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Storm clouds gather over SA businesses


Last week saw another storm and another power outage – welcome to a new year. For many South Australian SMEs, severe weather events are now just one of the many risks of running a business in 2017, writes SA business adviser Tania Tonkin.

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The next 12 months could bring testing times, not just with local storms but with the chance of increased national and global economic volatility.

As growth slows we’re constantly told Australia is an economy ‘in transition’ from the mining boom. Surely this is exactly the right time to come up with innovative, business-boosting policies friendly to SMEs who are the backbone of our state.

Let’s take electricity prices for example. South Australia has some of the highest in the nation. For SMEs, this has a huge impact on operating costs and undermines our competitiveness compared to other states.

Repeated disruptions to supply make it even more difficult. Recently these seem to be becoming almost a monthly event. To a business owner this is disastrous. December’s power cuts led to hospitality operators like hotels and cafes closing for days, while local supermarkets lost trade and threw away thousands of dollars in ruined stock.

Current compensation packages are simply not adequate to cover the damage experienced by these kinds of cash-flow interruptions.

It seems too easy for the government to pass the buck. There should be far stronger penalties if the problems can’t be fixed within a specified time.

Last Thursday evening 58,000 properties were without power and by Friday morning there were still 23,000 cases to be fixed. In high temperatures that’s enough time to do a lot of damage. Extended loss of trading opportunities can be catastrophic.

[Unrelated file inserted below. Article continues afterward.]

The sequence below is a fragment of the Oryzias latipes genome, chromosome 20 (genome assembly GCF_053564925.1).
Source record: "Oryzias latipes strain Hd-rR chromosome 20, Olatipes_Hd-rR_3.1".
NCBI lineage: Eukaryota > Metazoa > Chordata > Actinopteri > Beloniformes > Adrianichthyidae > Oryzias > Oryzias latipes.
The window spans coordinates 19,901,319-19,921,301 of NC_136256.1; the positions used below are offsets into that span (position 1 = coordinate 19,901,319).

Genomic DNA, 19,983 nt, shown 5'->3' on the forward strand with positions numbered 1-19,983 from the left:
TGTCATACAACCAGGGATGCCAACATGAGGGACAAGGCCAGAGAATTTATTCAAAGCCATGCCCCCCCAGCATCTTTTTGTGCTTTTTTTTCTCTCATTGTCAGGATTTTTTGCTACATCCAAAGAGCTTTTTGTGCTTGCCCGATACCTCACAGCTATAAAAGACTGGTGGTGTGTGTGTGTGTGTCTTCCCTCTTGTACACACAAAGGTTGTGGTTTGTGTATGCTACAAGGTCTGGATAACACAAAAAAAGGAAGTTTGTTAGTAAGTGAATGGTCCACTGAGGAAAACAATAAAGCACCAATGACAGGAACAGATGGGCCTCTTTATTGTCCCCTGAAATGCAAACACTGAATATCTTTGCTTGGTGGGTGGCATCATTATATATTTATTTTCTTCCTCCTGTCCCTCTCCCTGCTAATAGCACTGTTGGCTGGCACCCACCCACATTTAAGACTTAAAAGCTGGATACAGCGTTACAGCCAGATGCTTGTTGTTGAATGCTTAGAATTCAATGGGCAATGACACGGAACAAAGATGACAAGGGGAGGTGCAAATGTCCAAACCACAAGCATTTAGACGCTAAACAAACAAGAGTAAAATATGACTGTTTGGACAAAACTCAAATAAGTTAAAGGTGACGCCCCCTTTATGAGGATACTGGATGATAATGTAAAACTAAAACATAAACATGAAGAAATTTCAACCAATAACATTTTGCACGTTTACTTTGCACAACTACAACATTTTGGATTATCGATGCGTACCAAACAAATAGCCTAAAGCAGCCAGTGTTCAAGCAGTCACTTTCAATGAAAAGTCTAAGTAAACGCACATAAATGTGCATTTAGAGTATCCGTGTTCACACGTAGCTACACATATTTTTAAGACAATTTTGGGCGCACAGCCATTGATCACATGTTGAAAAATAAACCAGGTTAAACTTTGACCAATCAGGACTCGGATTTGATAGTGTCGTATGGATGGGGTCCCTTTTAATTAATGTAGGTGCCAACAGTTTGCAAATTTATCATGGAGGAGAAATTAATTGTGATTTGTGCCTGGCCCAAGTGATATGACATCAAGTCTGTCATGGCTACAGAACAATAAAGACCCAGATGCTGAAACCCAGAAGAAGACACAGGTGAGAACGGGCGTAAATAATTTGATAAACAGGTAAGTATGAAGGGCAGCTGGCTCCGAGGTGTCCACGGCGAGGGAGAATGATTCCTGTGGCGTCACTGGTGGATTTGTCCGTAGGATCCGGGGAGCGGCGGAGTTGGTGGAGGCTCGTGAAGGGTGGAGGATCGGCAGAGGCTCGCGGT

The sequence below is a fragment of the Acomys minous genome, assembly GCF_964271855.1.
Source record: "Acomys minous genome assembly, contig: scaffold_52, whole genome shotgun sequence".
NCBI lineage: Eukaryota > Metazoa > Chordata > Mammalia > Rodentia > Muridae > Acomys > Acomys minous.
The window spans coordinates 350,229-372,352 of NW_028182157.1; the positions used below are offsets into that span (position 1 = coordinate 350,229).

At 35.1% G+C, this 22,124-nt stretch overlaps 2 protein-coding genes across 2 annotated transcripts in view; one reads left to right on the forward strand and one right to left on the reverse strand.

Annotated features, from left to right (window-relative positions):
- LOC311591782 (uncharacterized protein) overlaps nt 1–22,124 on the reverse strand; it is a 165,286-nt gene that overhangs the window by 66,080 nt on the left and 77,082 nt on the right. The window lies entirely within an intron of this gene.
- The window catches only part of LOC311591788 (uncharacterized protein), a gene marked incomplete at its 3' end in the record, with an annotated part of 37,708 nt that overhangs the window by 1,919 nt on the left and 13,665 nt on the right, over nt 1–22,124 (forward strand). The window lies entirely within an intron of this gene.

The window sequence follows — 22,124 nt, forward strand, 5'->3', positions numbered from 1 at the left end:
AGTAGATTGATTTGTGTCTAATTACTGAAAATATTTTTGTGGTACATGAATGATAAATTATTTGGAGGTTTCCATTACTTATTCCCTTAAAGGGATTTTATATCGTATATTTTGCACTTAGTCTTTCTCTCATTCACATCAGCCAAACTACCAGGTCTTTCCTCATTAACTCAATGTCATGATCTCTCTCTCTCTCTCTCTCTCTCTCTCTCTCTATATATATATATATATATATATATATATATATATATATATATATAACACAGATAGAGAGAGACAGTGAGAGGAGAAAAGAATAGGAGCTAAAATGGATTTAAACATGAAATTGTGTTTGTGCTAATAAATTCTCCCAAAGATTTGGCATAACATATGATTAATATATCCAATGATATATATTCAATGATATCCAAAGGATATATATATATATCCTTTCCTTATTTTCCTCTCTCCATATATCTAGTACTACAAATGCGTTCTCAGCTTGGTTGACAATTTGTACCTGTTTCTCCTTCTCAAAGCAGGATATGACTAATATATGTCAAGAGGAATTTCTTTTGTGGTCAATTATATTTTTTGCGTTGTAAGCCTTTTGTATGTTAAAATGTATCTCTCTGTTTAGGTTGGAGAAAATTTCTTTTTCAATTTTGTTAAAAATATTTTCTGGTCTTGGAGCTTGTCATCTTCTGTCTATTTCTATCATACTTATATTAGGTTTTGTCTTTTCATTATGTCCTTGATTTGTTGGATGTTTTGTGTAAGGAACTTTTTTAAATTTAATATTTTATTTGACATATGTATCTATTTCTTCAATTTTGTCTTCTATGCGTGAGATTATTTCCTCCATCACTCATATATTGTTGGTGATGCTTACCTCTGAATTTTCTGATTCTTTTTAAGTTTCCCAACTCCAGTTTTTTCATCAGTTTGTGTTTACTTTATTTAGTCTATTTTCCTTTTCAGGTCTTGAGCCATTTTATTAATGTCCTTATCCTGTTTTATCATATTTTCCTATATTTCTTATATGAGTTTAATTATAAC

It isn’t easy to thrive under these conditions. This month alone I’ve heard of several successful South Australian businesses pulling back on expansion plans due to tough conditions and high costs.

According to the Allianz Risk Barometer this month, ‘business interruption’ events, including supply chain disruption, continues to be the top risk for the fifth successive year, with 37% of responders naming it in their top three business risks. Analysis from blackout events in the US show that a 30-minute power cut results in an average loss of US$15,709 for medium and large industrial clients, and nearly US$94,000 for an eight-hour interruption.

Perhaps SMEs should be paying less for their power bills to take into the account the number of times the electricity supplier has failed their business and cost them money? It’s a question we should be asking.

Inefficient taxes aren’t helping SA business either. Retiring NSW Premier Mark Baird hit the nail on the head when he said Australia had missed an opportunity to provide meaningful reforms to the tax system.

We need to look at uniformity of state and federal taxes, simplification and a reduction in the high costs of doing business here. Governments at all levels needs to start talking about solutions to these problems – and they need to do it with urgency.